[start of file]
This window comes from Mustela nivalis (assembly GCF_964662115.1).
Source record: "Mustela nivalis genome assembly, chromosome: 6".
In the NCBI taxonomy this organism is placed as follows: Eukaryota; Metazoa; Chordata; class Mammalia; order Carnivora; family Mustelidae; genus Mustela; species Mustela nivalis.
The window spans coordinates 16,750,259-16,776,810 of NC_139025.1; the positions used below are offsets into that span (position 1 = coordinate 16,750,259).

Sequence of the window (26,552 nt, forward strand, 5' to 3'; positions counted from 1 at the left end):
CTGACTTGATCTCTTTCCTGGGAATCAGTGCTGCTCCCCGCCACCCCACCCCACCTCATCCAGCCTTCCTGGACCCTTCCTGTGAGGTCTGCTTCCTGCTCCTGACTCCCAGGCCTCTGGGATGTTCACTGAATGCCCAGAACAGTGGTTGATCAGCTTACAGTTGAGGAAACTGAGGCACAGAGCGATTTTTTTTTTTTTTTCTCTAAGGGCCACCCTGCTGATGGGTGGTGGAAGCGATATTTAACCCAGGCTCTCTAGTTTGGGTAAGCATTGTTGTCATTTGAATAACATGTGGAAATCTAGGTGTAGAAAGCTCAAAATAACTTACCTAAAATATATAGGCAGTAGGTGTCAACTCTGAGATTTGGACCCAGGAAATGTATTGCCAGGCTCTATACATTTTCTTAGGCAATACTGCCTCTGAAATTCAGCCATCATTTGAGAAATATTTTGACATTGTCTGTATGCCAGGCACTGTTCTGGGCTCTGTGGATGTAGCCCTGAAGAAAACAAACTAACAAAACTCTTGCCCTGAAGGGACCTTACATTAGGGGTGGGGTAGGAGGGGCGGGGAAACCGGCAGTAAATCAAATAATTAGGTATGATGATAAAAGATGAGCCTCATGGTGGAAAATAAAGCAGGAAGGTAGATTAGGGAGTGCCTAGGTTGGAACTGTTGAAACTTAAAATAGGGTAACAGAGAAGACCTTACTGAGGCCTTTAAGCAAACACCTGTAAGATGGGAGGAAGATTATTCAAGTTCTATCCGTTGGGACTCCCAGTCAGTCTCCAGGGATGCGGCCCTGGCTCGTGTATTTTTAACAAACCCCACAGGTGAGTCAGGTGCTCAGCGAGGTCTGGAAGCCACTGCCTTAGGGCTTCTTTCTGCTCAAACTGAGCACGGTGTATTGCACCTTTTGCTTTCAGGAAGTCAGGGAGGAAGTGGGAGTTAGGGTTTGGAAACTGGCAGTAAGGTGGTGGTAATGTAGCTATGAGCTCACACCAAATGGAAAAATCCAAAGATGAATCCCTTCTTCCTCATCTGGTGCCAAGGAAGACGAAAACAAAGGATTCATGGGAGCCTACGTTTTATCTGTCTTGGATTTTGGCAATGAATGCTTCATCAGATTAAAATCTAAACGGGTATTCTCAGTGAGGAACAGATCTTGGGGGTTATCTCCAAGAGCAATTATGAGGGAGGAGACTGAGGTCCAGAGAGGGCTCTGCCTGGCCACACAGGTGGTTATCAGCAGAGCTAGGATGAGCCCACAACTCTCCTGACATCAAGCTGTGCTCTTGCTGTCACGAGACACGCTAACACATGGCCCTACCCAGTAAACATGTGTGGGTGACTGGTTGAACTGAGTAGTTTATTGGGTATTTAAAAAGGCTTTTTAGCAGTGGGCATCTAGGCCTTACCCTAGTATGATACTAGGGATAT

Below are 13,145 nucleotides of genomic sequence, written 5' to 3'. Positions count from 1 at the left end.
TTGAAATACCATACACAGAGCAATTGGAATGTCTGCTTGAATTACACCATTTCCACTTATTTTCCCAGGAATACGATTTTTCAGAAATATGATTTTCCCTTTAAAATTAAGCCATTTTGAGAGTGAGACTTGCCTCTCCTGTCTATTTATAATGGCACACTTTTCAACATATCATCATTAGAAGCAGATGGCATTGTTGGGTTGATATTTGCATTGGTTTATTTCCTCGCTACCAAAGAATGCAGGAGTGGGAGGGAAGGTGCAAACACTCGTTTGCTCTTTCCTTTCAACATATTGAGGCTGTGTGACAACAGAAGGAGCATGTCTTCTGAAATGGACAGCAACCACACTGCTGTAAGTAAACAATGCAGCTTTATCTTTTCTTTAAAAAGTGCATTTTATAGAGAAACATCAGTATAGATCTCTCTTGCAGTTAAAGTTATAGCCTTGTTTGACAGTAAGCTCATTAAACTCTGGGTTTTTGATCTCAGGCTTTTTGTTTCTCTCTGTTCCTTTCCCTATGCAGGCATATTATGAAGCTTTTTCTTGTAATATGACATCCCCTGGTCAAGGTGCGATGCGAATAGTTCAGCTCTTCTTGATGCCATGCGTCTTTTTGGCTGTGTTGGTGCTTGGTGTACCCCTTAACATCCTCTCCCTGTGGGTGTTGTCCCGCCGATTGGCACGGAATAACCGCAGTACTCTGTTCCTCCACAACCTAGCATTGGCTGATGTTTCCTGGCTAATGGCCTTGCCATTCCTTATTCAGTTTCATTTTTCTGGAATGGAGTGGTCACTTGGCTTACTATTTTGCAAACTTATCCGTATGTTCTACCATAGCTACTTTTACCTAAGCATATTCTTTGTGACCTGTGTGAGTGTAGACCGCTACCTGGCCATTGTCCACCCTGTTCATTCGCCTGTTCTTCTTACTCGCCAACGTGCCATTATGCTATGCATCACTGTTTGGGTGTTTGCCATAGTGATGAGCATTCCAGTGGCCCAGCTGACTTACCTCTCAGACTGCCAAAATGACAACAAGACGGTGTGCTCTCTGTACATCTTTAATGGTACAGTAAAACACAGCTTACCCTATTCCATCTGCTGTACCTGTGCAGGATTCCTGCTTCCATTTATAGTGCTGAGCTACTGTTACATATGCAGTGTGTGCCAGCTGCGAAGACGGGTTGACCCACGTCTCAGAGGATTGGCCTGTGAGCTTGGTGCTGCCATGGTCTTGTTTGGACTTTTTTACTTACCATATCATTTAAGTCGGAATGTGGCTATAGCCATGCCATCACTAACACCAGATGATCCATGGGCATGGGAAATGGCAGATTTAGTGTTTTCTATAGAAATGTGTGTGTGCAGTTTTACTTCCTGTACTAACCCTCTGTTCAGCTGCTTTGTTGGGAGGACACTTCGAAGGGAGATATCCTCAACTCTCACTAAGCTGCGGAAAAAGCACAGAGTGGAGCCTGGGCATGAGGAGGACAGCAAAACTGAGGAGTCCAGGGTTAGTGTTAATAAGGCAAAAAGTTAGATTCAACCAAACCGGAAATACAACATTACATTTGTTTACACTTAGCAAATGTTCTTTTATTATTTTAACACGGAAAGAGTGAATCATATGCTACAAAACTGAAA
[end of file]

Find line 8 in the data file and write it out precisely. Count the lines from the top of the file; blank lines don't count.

TTGAAATACCATACACAGAGCAATTGGAATGTCTGCTTGAATTACACCATTTCCACTTATTTTCCCAGGAATACGATTTTTCAGAAATATGATTTTCCCTTTAAAATTAAGCCATTTTGAGAGTGAGACTTGCCTCTCCTGTCTATTTATAATGGCACACTTTTCAACATATCATCATTAGAAGCAGATGGCATTGTTGGGTTGATATTTGCATTGGTTTATTTCCTCGCTACCAAAGAATGCAGGAGTGGGAGGGAAGGTGCAAACACTCGTTTGCTCTTTCCTTTCAACATATTGAGGCTGTGTGACAACAGAAGGAGCATGTCTTCTGAAATGGACAGCAACCACACTGCTGTAAGTAAACAATGCAGCTTTATCTTTTCTTTAAAAAGTGCATTTTATAGAGAAACATCAGTATAGATCTCTCTTGCAGTTAAAGTTATAGCCTTGTTTGACAGTAAGCTCATTAAACTCTGGGTTTTTGATCTCAGGCTTTTTGTTTCTCTCTGTTCCTTTCCCTATGCAGGCATATTATGAAGCTTTTTCTTGTAATATGACATCCCCTGGTCAAGGTGCGATGCGAATAGTTCAGCTCTTCTTGATGCCATGCGTCTTTTTGGCTGTGTTGGTGCTTGGTGTACCCCTTAACATCCTCTCCCTGTGGGTGTTGTCCCGCCGATTGGCACGGAATAACCGCAGTACTCTGTTCCTCCACAACCTAGCATTGGCTGATGTTTCCTGGCTAATGGCCTTGCCATTCCTTATTCAGTTTCATTTTTCTGGAATGGAGTGGTCACTTGGCTTACTATTTTGCAAACTTATCCGTATGTTCTACCATAGCTACTTTTACCTAAGCATATTCTTTGTGACCTGTGTGAGTGTAGACCGCTACCTGGCCATTGTCCACCCTGTTCATTCGCCTGTTCTTCTTACTCGCCAACGTGCCATTATGCTATGCATCACTGTTTGGGTGTTTGCCATAGTGATGAGCATTCCAGTGGCCCAGCTGACTTACCTCTCAGACTGCCAAAATGACAACAAGACGGTGTGCTCTCTGTACATCTTTAATGGTACAGTAAAACACAGCTTACCCTATTCCATCTGCTGTACCTGTGCAGGATTCCTGCTTCCATTTATAGTGCTGAGCTACTGTTACATATGCAGTGTGTGCCAGCTGCGAAGACGGGTTGACCCACGTCTCAGAGGATTGGCCTGTGAGCTTGGTGCTGCCATGGTCTTGTTTGGACTTTTTTACTTACCATATCATTTAAGTCGGAATGTGGCTATAGCCATGCCATCACTAACACCAGATGATCCATGGGCATGGGAAATGGCAGATTTAGTGTTTTCTATAGAAATGTGTGTGTGCAGTTTTACTTCCTGTACTAACCCTCTGTTCAGCTGCTTTGTTGGGAGGACACTTCGAAGGGAGATATCCTCAACTCTCACTAAGCTGCGGAAAAAGCACAGAGTGGAGCCTGGGCATGAGGAGGACAGCAAAACTGAGGAGTCCAGGGTTAGTGTTAATAAGGCAAAAAGTTAGATTCAACCAAACCGGAAATACAACATTACATTTGTTTACACTTAGCAAATGTTCTTTTATTATTTTAACACGGAAAGAGTGAATCATATGCTACAAAACTGAAA